In addition, a communication including a received network element identifier may be received. If the received network element identifier does not correspond to a network element identifier included in the database, status information for a new virtual network element may be added to the database with the status information for the new virtual network element including the received network element identifier. After adding the status information for the new virtual network element, a communication regarding the new virtual network element may be transmitted. Adding status information for the new virtual network element to the database may include adding the status information for the new virtual network element to the database without receiving elements of the status information from an actual network element. If the received network element identifier corresponds to a network element identifier included in the database, a communication regarding the virtual network element may be transmitted.

According to still other embodiments of the present invention, a system for simulating a telecommunications network may include a database and an element management system. The database may include status information for a plurality of virtual network elements, and the status information for each of the plurality of virtual network elements may include a respective network element identifier. The element management system may be configured to receive a communication including a received network element identifier from a network management system, and configured to add status information for a new virtual network element to the database if the received network element identifier does not correspond to a network element identifier included in the database. More particularly, the status information for the new virtual network element may include the received network element identifier. The element management system may be further configured to transmit a communication regarding the new virtual network element after adding the status information for the new virtual network element.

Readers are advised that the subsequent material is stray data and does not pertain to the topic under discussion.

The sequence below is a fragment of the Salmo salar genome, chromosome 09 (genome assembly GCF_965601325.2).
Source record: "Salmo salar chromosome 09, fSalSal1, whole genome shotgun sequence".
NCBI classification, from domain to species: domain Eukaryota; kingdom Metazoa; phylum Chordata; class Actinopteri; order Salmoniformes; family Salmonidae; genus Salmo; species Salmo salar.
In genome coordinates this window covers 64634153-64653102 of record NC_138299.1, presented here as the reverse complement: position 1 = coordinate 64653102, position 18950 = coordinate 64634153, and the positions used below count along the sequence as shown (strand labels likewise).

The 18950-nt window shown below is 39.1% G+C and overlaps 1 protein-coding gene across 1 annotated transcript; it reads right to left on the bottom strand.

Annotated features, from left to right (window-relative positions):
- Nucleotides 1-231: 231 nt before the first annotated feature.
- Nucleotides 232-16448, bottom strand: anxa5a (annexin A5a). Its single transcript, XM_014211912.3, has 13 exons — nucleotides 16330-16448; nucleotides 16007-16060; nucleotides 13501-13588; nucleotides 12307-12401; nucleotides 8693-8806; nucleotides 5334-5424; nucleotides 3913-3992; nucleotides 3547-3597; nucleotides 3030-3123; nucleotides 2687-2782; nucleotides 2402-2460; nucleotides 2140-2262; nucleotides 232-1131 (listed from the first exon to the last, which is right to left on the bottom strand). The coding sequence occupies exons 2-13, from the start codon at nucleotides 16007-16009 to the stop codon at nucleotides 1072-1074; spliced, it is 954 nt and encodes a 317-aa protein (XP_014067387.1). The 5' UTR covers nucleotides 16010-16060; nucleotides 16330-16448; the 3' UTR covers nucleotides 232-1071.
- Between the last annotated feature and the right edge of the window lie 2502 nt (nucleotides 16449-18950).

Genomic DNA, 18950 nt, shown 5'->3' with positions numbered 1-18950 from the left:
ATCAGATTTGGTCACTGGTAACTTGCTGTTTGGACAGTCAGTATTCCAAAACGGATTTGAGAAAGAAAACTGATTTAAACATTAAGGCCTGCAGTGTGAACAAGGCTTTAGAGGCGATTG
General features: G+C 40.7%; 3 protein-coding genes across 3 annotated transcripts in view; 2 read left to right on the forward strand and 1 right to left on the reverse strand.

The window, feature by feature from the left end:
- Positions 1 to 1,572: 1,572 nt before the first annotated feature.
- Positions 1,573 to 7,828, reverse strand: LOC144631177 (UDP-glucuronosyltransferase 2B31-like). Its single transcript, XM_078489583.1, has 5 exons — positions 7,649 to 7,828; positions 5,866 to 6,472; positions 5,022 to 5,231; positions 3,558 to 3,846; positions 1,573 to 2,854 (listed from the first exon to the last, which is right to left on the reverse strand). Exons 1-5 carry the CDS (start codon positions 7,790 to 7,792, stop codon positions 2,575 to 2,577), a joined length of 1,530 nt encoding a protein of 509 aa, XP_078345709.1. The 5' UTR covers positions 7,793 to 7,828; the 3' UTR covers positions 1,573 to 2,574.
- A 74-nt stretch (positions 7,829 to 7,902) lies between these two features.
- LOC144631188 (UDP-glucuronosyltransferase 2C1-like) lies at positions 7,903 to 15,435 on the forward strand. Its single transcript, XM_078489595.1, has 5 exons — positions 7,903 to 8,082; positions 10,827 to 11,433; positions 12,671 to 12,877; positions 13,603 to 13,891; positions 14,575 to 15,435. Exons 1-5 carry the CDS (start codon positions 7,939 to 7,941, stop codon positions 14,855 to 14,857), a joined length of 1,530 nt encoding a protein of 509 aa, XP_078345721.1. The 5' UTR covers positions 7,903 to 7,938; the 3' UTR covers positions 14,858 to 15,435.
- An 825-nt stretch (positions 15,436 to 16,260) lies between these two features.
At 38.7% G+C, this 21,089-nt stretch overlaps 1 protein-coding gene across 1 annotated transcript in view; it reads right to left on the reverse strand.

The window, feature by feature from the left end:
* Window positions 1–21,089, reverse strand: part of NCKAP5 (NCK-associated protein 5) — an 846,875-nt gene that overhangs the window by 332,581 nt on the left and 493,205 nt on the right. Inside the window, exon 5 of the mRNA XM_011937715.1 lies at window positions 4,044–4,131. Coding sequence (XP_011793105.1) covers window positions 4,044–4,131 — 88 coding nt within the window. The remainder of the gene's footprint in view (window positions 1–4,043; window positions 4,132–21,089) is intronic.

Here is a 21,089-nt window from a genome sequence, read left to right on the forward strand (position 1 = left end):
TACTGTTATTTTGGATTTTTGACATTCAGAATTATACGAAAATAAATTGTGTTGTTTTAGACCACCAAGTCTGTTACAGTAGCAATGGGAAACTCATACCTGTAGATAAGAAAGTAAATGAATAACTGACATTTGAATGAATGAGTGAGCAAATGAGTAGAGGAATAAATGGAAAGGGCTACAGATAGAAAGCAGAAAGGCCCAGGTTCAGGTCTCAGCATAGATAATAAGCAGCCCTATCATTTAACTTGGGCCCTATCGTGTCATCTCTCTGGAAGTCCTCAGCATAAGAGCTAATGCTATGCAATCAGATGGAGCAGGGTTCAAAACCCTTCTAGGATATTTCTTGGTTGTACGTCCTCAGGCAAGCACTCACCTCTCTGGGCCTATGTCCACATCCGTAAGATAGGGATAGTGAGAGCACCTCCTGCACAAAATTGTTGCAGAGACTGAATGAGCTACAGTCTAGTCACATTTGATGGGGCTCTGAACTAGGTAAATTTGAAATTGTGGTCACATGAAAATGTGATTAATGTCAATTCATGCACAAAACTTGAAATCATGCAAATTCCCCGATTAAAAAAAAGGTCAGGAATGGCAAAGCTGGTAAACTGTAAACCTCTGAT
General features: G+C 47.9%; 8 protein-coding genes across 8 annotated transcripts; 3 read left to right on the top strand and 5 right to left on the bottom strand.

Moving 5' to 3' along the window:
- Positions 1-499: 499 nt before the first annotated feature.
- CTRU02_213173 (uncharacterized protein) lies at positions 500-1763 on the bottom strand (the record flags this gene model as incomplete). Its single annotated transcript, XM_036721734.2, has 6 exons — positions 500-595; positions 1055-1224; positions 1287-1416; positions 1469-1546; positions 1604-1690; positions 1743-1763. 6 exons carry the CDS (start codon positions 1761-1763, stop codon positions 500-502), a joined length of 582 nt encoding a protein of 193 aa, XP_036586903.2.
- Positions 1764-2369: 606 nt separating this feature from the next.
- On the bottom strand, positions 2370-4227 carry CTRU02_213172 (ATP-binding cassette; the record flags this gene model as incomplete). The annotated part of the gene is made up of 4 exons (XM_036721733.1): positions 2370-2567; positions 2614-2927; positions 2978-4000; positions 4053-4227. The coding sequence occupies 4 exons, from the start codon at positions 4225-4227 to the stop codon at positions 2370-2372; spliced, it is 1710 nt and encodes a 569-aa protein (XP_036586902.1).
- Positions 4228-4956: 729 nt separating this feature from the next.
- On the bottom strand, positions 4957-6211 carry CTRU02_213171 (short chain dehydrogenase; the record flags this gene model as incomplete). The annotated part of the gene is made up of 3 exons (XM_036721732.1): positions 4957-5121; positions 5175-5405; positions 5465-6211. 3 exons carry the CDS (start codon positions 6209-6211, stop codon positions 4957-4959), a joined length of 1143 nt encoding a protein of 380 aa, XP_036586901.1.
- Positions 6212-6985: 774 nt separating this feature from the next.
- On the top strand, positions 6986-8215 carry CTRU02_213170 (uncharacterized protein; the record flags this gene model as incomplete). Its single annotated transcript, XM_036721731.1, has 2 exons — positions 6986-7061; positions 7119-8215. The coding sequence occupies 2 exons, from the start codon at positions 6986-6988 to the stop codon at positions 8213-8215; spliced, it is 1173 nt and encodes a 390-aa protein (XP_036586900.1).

According to yet other embodiments of the present invention, a system for simulating a telecommunications network may include a database and an element management system. The database may include status information for a plurality of virtual network elements, and the status information for each of the plurality of virtual network elements may include a respective network element identifier. The element management system may be configured to receive a provisioning communication including a network element identifier for one of the plurality of virtual network elements for which status information is included in the database. The element management system may be further configured to revise the status information in the database for the virtual network element corresponding to the network element identifier received in the provisioning communication responsive to receiving the provisioning communication.